Fried chicken at Pubblico Postmedia

New places are popping up on the Centretown stretch of Bank Street. Among them, Wolf Down (380 Bank St., wolfdown.com), which opened in mid-May, is a fast food place specializing in döner, the Turkish iteration of meat cooked on a vertical rotisserie and a relative of Lebanese shawarma and Greek gyros, as it’s commonly served in Germany. The massive servings of shaved beef, chicken and tofu (tofu?) are supported by lettuce, cucumber, tomato, onion and either a white or spicy sauce, surrounded by a crisp-chewy flatbread. My döners have been tasty and certainly filling, but I did wish for more moisture in the meat.

The beef dôner, left, and chicken doner at restaurant Wolf Down on Bank Street. Alison Mah / Postmedia

Tamis Cafe (374 Bank St., tamiscafe.ca), one of Ottawa’s few Filipino eateries, moved from the Glebe to Centretown and its grand opening was in late May. Following the closure this spring of Clover Food and Drink, a second location of GoGiYa (155 Bank St., gogiyabbq.com) moved in, specializing in Korean fried chicken at dinner and bowl-based lunch dishes.

The bibimbap (top) and spicy pork with rice and japchae at GoGiYa on Bank Street.Photo by Alison Mah Alison Mah / Postmedia

On Elgin Street, opening where Kat & Kraken had been, Happy Fish Raw Bar (330 Elgin St., happyfishrawbar.ca) which seems to be geared to not just seafood but also late-night partying with a DJ in action on weekends, had its grand opening in mid-April.

To the east, NH 44 Indian Bistro (2450 Lancaster Rd. unit 35, nh44ottawa.com) opened in February in an office park, serving a range of Indian street foods that are otherwise scarce in Ottawa as well as heaping and often potently spiced curry-based bowls. In the bistro’s contemporary setting, young chef-owner Teegaavarapu Sarath Mohan turns out an especially notable Hyderabadi chicken dum biryani at dinnertime.

Hyderabadi Chicken dum Biryani at NH 44 Indian Bistro in Ottawa on April 12, 2019. Errol McGihon/Postmedia Errol McGihon / Postmedia

Early May saw the opening of Cumin Indian Grill (373 Somerset St. W., cuminindiangrill.ca) a tiny restaurant in Centretown replacing Café Delish. Cumin’s Facebook page and Skip the Dishes listing tout Hakka (Indo-Chinese) dishes and some regional Indian dishes. Also in early May, Mehfil Indian Cuisine (790 Somerset St. W., mehfilcuisine.comopened in Chinatown, offering an extensive menu of mostly well-known North Indian dishes as well as a lunch buffet.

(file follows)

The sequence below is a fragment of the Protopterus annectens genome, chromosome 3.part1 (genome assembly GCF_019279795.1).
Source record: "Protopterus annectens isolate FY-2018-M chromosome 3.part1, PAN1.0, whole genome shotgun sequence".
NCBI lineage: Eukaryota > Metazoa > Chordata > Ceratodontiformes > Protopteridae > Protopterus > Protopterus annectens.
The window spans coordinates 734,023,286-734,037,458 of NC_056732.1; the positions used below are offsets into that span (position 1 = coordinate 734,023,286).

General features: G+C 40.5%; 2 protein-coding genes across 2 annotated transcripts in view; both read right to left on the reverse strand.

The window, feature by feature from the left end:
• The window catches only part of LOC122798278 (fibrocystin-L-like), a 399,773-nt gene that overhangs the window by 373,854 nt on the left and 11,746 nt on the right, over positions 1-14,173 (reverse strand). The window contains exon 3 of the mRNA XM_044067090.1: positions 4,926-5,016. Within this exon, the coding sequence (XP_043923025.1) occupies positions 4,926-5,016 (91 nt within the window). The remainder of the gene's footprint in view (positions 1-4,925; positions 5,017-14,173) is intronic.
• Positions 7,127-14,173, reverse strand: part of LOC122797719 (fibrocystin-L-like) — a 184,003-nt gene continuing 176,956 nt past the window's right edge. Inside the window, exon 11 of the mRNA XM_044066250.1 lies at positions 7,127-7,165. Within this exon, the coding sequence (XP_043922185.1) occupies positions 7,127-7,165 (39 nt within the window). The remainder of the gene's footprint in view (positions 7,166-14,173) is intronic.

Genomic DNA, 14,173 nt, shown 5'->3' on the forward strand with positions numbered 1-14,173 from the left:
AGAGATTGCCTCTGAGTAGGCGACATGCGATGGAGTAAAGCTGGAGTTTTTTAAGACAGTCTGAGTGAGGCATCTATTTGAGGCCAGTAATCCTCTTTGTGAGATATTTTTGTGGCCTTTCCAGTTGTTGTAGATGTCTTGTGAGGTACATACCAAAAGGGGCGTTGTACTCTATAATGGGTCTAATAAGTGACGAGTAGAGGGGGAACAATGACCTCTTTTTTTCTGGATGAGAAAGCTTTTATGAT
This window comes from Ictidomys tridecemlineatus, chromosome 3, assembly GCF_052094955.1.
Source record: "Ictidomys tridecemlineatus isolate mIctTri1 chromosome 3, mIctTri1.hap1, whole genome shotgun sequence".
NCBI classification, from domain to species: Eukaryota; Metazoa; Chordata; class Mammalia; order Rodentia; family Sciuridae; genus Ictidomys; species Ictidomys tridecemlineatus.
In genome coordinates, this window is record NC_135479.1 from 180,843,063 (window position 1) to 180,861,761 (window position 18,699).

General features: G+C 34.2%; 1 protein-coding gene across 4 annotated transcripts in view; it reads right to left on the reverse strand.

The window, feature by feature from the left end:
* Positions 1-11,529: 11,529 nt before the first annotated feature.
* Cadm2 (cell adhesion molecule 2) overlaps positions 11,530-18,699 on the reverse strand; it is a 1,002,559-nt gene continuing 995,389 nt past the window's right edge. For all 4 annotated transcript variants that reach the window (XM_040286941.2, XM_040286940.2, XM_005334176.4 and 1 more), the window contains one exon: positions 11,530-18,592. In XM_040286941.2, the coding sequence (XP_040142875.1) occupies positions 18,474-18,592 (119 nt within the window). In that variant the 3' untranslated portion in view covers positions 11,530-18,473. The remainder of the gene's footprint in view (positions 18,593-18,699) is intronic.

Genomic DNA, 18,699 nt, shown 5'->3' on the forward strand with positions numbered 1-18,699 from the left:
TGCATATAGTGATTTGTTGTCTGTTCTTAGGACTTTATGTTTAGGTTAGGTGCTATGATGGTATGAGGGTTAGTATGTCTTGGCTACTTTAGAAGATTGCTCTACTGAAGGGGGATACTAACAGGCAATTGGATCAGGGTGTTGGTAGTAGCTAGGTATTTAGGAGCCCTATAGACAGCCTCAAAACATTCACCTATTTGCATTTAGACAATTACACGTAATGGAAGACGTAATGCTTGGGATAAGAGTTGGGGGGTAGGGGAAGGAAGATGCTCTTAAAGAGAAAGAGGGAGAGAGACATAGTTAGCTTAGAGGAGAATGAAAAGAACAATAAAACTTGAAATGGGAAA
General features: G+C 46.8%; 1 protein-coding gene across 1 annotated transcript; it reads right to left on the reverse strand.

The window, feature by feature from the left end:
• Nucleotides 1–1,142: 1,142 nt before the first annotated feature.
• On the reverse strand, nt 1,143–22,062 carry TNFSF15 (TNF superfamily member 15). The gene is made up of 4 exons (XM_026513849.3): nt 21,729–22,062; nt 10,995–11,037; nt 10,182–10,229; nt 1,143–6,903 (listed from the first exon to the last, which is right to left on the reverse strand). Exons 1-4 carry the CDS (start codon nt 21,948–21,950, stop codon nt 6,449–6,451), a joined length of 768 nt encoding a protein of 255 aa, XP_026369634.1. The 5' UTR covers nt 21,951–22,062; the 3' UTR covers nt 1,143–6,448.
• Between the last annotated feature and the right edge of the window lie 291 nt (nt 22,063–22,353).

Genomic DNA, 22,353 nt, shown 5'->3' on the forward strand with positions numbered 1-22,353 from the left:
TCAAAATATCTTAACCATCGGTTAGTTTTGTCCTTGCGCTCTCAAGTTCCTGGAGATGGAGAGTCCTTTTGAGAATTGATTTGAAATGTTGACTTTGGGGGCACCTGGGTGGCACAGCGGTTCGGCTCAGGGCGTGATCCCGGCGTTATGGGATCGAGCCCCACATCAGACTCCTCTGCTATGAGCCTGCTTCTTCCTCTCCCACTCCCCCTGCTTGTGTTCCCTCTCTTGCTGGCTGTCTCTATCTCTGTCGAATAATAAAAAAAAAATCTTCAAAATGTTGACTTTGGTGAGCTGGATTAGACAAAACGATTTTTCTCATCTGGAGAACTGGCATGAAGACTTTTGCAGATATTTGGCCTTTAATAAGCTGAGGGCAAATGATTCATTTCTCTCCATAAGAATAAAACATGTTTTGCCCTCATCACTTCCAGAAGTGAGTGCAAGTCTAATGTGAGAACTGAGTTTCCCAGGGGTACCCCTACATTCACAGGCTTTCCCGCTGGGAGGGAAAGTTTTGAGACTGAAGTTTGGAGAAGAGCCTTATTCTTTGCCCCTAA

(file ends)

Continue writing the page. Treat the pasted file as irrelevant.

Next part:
Several Ottawa restaurants have gone forth and multiplied or will soon do so. Among them, OCCO Kitchen (occokitchen.com) in Orléans opened a second location downtown, at 160 Bay St. on the bottom of the Albert At Bay Suite Hotel, in February. Until June 19 at the Bay Street location, Occo stresses lobster dishes during its dinner service, offering lobster rolls, lobster tacos, lobster mac and cheese, lobster grilled cheese sandwiches and lobster poutine.

Zak’s Diner in the ByWard Market will open a location on Elgin Street in September, where Dunn’s Famous Delicatessen had been.

Vegans (and omnivores) have two restaurant openings to look forward to. Chef Briana Kim, who won Ottawa’s Gold Medal Plates competition in 2017, says she aims to open her restaurant Alice (40 Adeline St., instagram.com/alice.restaurant) as soon as next week. A follow-up to Kim’s acclaimed and vegetable-focused Café My House in Hintonburg, Alice in Little Italy is to feature a vegetable-inspired eight-course tasting menu, along with a natural wine list and modern cocktails.

And in a symbolic triumph for meat-abstainers, a business called TheWitches Thicket and Vegan Cafe (1066 Somerset St. W., thewitchesthicket.com) is to open in July where Hintonburger had been.

The space on Elgin Street where Oz Kafe had been prior to its move to the ByWard Market is to become the French restaurant Gitanes, says Nader Salib, the co-owner of Common Eatery on Elgin Street. Salib hopes that Gitanes will be open by mid-July,

Elgin Street is also looking forward to the arrival of an Uncle Tetsu Japanese cheesecake store. A franchise of the fetishized dessert business is to open this summer, according to its Facebook page, replacing the veteran local business Boko Bakery at 280 Elgin St.

Lovers of sweets are also keenly anticipating the June 15 party to celebrate the new take-out window at Pascale’s Ice Cream (571 Gladstone Ave., pascalesicecream.com), as well as the premium dessert purveyor’s 10th anniversary.